PRA published a statement that provides guidance to regulated firms on the application of EBA guidelines on COVID-19 disclosures. On July 10, 2020, in a statement explaining its stance on the application of disclosure requirements in the EBA guidelines, PRA had clarified that it expects certain UK banks and building societies to make disclosures similar to those prescribed by the EBA guidelines while incorporating a number of modifications set out by PRA. PRA has now published the COVID-19 disclosure templates to be used for this purpose, along with the disclosure timelines.
PRA published letters in March 2020 and June 2020 to set out guidance to promote consistent and robust application of the definition of default in the Capital Requirements Regulation (CRR), specifically in the context of COVID-19 payment deferrals. The PRA guidance took into account the separate guidance to firms issued by FCA in relation to payment deferrals. Since the form of payment moratoria or similar measures available in the UK may be broader than those specified in the EBA guidelines on legislative and non-legislative moratoria on loan repayments (EBA/GL/2020/02), PRA considers it appropriate for firms to make disclosures that reflect the UK approach to payment deferrals. PRA has produced amended versions of the instructions and definitions.
As highlighted in the statement on July 10, 2020, PRA realizes there may be practical difficulties as the EBA guidelines and templates were published close to the June 30, 2020 disclosure reference date. Thus, PRA does not expect firms to include these disclosures in the main disclosures for the June 30, 2020 reporting period and accepts that firms may need to make disclosures for the June 30, 2020 reference date at a later time. This may involve firms making these additional disclosures separately to the main Pillar 3 report for the June 30, 2020 reference date. Disclosures for subsequent reference dates, including December 31, 2020, should be made as part of the Pillar 3 report. Relevant firms should make disclosures in accordance with this letter on a biannual basis. Firms may disclose as at June 30 and December 31, or may disclose at the half-year and year-end dates for their financial year if they have an accounting reference date other than December 31. PRA expects firms to continue making disclosures for reporting periods ending on dates up to and including December 31, 2020. PRA will keep its approach to these disclosures under review for disclosure reference dates after December 31, 2020.
The UK banks and building societies that should make these disclosures are those that are, or are controlled by, global or other systemically important institution designated by PRA in the most recent list and those that have retail deposits equal to or greater than GBP 50 billion on an individual or consolidated basis. PRA expects such firms to make these disclosures for the highest level of consolidation in the UK. EBA guidelines require firms to make disclosures in three templates. Templates one and two relate to moratoria, while Template three relates to public guarantee schemes. In Templates 1 and 2 firms are being expected to disclose loans and advances that were subject to moratoria on loan repayments applied in light of the COVID-19 crisis and in accordance with the criteria set out in the earlier EBA guidelines.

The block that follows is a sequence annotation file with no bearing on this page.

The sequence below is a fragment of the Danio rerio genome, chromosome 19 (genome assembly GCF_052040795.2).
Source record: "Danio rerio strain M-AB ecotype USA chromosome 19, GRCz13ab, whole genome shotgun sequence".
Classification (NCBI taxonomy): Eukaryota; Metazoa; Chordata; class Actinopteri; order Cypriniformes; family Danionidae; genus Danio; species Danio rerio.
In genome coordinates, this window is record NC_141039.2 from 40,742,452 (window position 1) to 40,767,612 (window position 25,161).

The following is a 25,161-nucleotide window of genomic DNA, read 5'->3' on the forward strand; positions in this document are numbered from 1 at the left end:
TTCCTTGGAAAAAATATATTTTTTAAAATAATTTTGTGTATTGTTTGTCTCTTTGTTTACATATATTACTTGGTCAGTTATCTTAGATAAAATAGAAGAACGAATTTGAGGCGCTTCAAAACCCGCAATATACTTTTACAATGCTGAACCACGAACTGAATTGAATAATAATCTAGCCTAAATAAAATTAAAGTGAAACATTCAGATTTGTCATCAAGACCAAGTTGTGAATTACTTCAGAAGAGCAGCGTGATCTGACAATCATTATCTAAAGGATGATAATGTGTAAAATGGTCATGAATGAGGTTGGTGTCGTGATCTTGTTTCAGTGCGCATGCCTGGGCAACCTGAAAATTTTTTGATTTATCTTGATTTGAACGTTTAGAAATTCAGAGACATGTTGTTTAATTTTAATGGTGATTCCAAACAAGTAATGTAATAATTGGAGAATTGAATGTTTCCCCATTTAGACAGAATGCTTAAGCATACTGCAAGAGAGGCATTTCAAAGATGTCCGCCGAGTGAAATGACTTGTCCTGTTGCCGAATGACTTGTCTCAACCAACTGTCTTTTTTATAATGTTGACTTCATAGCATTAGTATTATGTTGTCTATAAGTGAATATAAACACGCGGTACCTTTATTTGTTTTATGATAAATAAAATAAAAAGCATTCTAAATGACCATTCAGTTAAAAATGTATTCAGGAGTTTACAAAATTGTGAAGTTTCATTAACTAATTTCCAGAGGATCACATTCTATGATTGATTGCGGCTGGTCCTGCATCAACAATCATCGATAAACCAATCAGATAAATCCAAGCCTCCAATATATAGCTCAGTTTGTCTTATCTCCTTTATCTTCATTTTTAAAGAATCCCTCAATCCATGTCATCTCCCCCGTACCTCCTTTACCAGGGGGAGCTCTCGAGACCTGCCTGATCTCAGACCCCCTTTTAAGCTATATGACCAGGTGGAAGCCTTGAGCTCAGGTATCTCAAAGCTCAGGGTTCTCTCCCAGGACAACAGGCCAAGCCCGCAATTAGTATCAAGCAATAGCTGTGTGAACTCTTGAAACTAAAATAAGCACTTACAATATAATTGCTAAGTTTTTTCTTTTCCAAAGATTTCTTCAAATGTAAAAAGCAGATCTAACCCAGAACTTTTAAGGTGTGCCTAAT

- PRA Statement on Disclosure Templates
- Disclosure Templates (XLSX)
- PRA Statement on Disclosures, June 2020
- EBA Guidelines
Keywords: Europe, UK, Banking, COVID-19, Loan Moratorium, Payment Deferrals, Credit Risk, Disclosures, CRR, Basel, Loan Guarantee, FCA, PRA
Leading economist; commercial real estate; performance forecasting, econometric infrastructure; data modeling; credit risk modeling; portfolio assessment; custom commercial real estate analysis; thought leader.
Previous ArticleFED Extends Temporary Lending Facilities Amid Ongoing Pandemic
Next ArticlePRA to Assess Distribution Plans of Firms in Q4 2020
In a letter addressed to the industry, the Australian Prudential Regulation Authority (APRA) set out an updated schedule of policy priorities for the banking, insurance, and superannuation industries.
The European Commission (EC) adopted a comprehensive review package of Solvency II rules in the European Union.
The Office of the Comptroller of the Currency (OCC) issued Versions 1.0 of the "Earnings" and "Regulatory Reporting" booklets of the Comptroller's Handbook.
The European Central Bank (ECB) published results of its economy-wide climate stress test, which aimed to assess the resilience of non-financial corporates and euro area banks to climate risks.
The European Banking Authority (EBA) published a report on the use of digital platforms in the banking and payments sector in European Union.
The Hong Kong Monetary Authority (HKMA) published updates on the policy measures that were announced in context of the ongoing pandemic.
The International Swaps and Derivatives Association (ISDA), along with several other associations, submitted a joint response to the Basel Committee on Banking Supervision (BCBS) consultation on preliminary proposals for the prudential treatment of cryptoasset exposures.
BIS published the September issue of the Quarterly Review, which contains special features that analyze the rapid rise in equity funding for financial technology firms, the effectiveness of policy measures in response to pandemic, and the evolution of international banking.
The Basel Committee for Banking Supervision (BCBS) met in September 2021 and reviewed climate-related financial risks, discussed impact of digitalization, and welcomed efforts by the International Financial Reporting Standards (IFRS) Foundation to develop a common set of sustainability reporting standards
The Office of the Comptroller of the Currency (OCC) issued a Cease and Desist Order against MUFG Union Bank for deficiencies in technology and operational risk governance.